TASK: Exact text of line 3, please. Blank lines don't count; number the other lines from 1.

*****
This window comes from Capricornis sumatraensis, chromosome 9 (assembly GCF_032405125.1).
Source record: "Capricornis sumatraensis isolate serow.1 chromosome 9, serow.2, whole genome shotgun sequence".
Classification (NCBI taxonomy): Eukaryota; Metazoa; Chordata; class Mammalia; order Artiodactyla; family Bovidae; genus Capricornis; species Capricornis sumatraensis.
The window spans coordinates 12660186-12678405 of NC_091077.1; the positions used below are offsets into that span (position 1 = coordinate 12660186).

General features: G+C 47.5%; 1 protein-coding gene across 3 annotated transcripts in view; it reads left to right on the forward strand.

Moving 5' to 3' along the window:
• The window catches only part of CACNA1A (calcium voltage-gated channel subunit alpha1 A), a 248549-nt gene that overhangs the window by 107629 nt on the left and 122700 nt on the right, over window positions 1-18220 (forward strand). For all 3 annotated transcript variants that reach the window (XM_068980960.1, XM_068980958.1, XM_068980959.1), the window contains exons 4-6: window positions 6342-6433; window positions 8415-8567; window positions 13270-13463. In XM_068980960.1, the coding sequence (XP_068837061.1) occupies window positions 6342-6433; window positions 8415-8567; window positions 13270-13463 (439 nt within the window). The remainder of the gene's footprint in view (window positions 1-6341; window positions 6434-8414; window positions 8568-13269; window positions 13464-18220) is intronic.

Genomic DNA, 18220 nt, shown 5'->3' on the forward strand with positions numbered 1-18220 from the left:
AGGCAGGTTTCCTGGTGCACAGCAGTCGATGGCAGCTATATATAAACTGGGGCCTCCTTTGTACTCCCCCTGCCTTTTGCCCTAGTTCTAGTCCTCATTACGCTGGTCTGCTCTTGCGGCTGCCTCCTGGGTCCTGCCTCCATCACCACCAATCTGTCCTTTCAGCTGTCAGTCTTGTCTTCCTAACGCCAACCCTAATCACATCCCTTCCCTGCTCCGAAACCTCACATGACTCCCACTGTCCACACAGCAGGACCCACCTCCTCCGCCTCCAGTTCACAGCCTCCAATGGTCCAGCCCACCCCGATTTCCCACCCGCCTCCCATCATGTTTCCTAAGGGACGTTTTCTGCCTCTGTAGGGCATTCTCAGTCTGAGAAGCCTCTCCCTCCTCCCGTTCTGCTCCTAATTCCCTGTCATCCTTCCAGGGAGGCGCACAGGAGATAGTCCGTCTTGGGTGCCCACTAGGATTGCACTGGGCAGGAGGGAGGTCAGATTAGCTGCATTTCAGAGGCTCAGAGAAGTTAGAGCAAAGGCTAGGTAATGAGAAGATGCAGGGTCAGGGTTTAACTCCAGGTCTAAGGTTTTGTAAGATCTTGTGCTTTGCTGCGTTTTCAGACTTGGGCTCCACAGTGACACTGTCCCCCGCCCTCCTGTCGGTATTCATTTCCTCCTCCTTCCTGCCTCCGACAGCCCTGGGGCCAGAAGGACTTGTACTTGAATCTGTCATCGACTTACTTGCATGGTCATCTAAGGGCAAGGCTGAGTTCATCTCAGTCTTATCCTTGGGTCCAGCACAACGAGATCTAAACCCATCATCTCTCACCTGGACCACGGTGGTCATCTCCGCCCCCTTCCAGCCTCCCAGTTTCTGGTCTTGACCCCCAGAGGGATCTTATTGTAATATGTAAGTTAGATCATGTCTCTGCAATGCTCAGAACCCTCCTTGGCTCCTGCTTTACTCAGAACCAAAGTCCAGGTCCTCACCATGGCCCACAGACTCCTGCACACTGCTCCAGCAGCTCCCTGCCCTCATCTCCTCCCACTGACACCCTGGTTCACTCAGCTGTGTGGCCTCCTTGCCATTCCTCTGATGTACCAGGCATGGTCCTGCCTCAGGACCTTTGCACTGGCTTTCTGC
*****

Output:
Classification (NCBI taxonomy): Eukaryota; Metazoa; Chordata; class Mammalia; order Artiodactyla; family Bovidae; genus Capricornis; species Capricornis sumatraensis.